2.3. Reducing the C period
2.3.1. By the presence of
dnaA defective alleles
The presence of
When incubated for 4 h at 42°C in the presence of cephalexin, the DNA content per cell in
We have verified that the number of overlapped replication forks per chromosome at 30°C could be also lowered by introducing
These results suggest that a lowering in the number of replication forks running along the chromosome could improve the progression of replication in the
In addition, over-expression of the
It has been shown that the
2.3.2. By increasing the number of copies of the
2.3.3. By deleting the DARS sequence
The DnaA protein is a member of the AAA+ ATPase family and has an exceptionally high affinity for ATP/ADP (Sekimuzu et al., 1987; Kaguni, 2006). The level of cellular ATP-DnaA oscillates during the replication cycle, peaking around the time of initiation (Kurokawa et al., 1999).
Katayama's group has recently found two chromosomal intergenic regions termed DARS1 and DARS2 (
Our data show that decreasing the number of replication rounds (
Furthermore, a lower availability of wild type DnaA protein induced by the presence of extra copies of the
These observations, together with our data, are consistent with the idea that the progression of replication forks is not merely responsive to elongation factors (dNTP pools or proteins engaged in elongation) but also to the number of forks running along the chromosome. We suggest that the best explanation for the reduction of the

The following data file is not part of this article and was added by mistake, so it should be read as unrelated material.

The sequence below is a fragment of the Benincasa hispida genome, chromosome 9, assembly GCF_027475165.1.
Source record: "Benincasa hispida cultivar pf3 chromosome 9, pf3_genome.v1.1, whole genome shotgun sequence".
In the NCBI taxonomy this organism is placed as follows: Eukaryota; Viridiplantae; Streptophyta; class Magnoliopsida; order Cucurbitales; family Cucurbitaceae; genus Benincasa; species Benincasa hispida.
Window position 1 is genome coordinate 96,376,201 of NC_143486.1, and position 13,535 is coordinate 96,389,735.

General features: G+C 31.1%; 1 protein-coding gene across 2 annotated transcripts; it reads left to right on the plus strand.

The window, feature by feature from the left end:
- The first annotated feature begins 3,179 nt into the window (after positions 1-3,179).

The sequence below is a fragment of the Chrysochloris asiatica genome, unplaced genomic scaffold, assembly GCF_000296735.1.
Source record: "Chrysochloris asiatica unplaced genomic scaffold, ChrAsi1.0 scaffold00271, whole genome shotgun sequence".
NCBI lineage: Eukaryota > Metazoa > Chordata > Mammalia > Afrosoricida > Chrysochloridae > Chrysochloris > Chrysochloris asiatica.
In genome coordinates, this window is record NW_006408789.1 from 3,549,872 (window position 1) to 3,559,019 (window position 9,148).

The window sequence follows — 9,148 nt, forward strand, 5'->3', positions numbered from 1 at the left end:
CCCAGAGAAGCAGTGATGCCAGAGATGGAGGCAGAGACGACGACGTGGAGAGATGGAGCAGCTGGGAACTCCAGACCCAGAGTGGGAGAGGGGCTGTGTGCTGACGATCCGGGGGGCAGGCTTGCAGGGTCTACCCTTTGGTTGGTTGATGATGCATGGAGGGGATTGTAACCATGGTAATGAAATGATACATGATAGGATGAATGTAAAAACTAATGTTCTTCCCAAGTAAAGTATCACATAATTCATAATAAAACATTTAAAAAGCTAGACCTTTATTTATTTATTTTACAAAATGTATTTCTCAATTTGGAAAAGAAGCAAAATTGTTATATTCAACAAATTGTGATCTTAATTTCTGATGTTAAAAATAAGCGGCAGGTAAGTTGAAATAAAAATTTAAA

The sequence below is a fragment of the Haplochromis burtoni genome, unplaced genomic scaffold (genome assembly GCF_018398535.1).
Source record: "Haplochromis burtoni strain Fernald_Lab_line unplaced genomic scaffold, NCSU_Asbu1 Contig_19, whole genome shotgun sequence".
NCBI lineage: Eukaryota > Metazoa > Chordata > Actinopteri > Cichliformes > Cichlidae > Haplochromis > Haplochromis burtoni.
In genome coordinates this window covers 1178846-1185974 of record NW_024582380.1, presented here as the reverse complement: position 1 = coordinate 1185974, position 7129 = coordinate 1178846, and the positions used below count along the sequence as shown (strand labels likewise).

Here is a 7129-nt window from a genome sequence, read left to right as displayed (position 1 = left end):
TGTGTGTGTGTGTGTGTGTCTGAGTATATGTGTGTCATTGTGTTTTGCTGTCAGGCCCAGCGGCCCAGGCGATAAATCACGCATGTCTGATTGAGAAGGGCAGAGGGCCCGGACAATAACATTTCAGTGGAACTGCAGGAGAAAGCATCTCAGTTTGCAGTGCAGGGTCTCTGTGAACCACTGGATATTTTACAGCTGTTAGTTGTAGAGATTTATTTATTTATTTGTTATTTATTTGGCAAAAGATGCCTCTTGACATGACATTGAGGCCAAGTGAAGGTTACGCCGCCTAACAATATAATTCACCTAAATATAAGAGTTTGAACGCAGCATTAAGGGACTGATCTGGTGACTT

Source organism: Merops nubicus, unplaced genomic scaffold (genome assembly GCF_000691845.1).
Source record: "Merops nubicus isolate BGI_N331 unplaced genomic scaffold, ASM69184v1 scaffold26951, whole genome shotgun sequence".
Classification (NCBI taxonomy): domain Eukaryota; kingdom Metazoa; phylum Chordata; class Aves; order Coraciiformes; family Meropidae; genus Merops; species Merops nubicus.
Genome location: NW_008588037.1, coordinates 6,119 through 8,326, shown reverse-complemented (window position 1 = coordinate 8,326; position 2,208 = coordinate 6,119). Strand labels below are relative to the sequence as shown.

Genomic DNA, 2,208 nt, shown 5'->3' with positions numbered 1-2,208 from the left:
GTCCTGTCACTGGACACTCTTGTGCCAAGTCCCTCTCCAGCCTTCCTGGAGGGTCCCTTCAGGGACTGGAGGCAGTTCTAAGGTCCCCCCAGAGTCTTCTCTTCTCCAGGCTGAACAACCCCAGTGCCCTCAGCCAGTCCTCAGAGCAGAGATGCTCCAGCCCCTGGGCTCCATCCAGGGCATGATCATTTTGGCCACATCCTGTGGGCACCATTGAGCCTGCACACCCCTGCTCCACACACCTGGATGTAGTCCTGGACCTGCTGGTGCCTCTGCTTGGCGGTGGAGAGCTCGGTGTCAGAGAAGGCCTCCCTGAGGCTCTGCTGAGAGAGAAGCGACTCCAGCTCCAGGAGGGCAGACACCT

3. Stalled multifork chromosomes as the cause of aberrant DNA segregation and cell death in the
nrdA101 mutant at the restrictive temperature
Cell viability was studied in all the growth media and strains described above. Cells were grown at 30°C and when the cultures reached mid-logarithmic phase (about 0.1 OD550), an aliquot of each culture was incubated at 42°C and the number of viable cells were estimated by serial dilution and plating on rich medium at 30°C. Viability is expressed relative to the onset of treatment. Growing